The Justice Department has denied Rep. Mo Brooks (R-Ala.)’s request to intervene in a lawsuit related to the January 6 US Capitol breach.
Rep. Eric Swellwell (D-Calif.) sued Brooks, former President Donald Trump and others in March, claiming he incited the violation through comments he made at a rally earlier that day.
Brooks argued a filing This month that he was acting within the scope of his office and should either be dismissed as a defendant or replaced by the Department of Justice (DOJ). Brooks said he spoke at the rally on The Ellipse only because he was asked by a White House official to comment. He also prepared the speech in his Congress office.
The federal law states that the DOJ can prosecute federal employees “for injury or damage to property, or personal injury or death, or as a result of the negligence or wrongdoing or omission of any employee of the Government while acting within the scope of its office.” or employment.”
But federal lawyers said Tuesday that Brooks did not show that he was acting within the confines of his office on Jan. Lawyers noted that the January 6 rally was funded and organized by Trump’s campaign and groups supporting Trump’s candidacy.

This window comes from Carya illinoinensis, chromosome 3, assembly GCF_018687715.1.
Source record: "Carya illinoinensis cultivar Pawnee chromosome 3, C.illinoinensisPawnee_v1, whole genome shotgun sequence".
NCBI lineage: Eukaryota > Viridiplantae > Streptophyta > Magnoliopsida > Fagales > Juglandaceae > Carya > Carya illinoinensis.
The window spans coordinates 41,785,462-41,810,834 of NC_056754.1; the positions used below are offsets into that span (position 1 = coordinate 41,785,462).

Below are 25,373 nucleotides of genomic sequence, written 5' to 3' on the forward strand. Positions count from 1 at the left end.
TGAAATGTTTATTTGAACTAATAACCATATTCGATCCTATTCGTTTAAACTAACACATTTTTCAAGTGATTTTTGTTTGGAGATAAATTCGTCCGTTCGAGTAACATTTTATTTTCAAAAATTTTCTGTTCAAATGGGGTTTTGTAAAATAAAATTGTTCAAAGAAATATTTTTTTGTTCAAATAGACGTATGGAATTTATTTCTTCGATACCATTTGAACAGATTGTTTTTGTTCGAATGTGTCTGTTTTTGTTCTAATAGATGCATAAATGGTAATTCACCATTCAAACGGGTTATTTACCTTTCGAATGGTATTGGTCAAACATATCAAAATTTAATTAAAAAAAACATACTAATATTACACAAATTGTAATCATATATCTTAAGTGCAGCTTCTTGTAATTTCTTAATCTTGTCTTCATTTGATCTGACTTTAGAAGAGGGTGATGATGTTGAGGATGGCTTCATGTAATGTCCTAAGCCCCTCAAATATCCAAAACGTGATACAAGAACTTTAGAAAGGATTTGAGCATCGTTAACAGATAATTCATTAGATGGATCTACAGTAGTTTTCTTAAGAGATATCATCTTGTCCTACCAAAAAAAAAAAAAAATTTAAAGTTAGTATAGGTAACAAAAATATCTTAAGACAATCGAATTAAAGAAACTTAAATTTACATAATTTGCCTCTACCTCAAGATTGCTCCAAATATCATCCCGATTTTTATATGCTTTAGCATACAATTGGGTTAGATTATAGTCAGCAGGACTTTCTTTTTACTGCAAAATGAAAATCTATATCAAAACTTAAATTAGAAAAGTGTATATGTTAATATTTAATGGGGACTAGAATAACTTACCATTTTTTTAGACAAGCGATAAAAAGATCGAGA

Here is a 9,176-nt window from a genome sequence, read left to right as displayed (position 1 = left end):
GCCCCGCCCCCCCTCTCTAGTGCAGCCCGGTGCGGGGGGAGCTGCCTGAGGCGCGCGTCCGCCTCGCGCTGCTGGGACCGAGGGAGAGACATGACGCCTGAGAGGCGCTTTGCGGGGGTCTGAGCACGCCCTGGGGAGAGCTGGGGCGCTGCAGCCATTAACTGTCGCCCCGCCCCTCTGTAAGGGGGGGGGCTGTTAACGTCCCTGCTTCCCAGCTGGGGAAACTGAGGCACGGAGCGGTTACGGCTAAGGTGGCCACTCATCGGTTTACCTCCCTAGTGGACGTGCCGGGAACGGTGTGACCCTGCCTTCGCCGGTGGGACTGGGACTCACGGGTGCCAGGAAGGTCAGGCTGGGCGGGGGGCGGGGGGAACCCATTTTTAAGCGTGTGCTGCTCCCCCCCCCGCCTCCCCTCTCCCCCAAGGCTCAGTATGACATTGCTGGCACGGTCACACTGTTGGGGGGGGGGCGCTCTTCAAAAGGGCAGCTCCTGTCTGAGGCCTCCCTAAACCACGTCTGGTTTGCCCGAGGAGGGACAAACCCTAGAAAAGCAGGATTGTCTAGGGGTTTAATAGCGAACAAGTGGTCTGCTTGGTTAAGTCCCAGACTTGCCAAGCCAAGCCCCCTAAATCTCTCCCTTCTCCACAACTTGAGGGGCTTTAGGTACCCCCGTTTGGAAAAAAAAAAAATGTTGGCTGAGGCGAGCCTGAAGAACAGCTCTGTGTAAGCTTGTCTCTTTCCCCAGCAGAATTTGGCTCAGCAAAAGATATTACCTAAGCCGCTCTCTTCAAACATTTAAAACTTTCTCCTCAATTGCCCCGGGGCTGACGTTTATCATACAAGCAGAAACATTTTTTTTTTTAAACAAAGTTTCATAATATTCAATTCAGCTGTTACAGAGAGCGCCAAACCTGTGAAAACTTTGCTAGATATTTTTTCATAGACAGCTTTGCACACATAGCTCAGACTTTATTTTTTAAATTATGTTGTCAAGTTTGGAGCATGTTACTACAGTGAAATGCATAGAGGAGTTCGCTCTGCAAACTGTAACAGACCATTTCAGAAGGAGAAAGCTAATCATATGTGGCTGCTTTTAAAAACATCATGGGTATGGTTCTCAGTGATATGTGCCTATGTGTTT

“The record indicates that the January 6 rally was an election or campaign activity that Brooks would generally consider to be in an informal capacity. In the context of the campaign, a partisan political activity directed specifically towards the success of a candidate for office. – campaigning or campaign activities – not within the scope of the office or employment of a member of the House of Representatives. Like other elected officials, members themselves run for re-election and regularly campaign for other political candidates. But They do so in their personal, rather than official capacities, ”the lawyers wrote. a filing.
US District Judge Amit Mehta, nominated by Obama, who is overseeing the case, may still decide to substitute the DOJ for Brooks.
Brooks did not respond to a request for comment. He does not have any lawyer listed in the court.
Philip Andonian, an attorney representing Swellwell, said in a statement to news outlets that “we appreciate the thoughtful analysis by the House Administration and Justice Department committee and couldn’t agree more with their conclusions.”
“This conduct is clearly outside the scope of Brooks’ employment as a member of Congress and the House and the DOJ made the right call in requiring him to answer directly for his actions. It is a major step towards justice.” “
House Administration Speaker Zoe Lofgren (D-Calif.) said in a letter last week that Brooks’ conduct was outside the scope of her office.
In a separate filing in the case this week, the House of Representatives general counsel said he would not participate in the trial.
“Given that the underlying litigation was personally sued by a sitting member of the US House of Representatives against another sitting member of the House and does not challenge any institutional action of the House or any of its constituent entities That is, the office has determined that, in these circumstances, it is not appropriate to participate in litigation,” said attorney Douglas Letter.
The Epoch Times